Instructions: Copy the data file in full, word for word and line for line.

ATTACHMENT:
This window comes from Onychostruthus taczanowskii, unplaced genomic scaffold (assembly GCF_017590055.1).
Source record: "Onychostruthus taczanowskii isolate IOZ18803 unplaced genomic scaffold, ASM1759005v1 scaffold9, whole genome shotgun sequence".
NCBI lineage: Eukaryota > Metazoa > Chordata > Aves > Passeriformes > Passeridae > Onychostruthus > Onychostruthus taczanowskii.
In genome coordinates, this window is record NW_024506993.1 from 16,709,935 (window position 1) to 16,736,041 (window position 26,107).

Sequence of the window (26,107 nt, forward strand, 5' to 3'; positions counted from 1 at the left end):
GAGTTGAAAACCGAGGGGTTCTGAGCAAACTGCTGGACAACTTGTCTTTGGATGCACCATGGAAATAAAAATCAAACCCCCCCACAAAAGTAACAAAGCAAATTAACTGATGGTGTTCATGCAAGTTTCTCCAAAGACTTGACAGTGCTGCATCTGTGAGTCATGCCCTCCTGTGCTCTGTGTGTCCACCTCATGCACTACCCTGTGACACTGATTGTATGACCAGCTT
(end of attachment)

This window comes from Onychostruthus taczanowskii, unplaced genomic scaffold (assembly GCF_017590055.1).
Source record: "Onychostruthus taczanowskii isolate IOZ18803 unplaced genomic scaffold, ASM1759005v1 scaffold9, whole genome shotgun sequence".
NCBI lineage: Eukaryota > Metazoa > Chordata > Aves > Passeriformes > Passeridae > Onychostruthus > Onychostruthus taczanowskii.
In genome coordinates, this window is record NW_024506993.1 from 16,709,935 (window position 1) to 16,736,041 (window position 26,107).

Sequence of the window (26,107 nt, forward strand, 5' to 3'; positions counted from 1 at the left end):
GAGTTGAAAACCGAGGGGTTCTGAGCAAACTGCTGGACAACTTGTCTTTGGATGCACCATGGAAATAAAAATCAAACCCCCCCACAAAAGTAACAAAGCAAATTAACTGATGGTGTTCATGCAAGTTTCTCCAAAGACTTGACAGTGCTGCATCTGTGAGTCATGCCCTCCTGTGCTCTGTGTGTCCACCTCATGCACTACCCTGTGACACTGATTGTATGACCAGCTT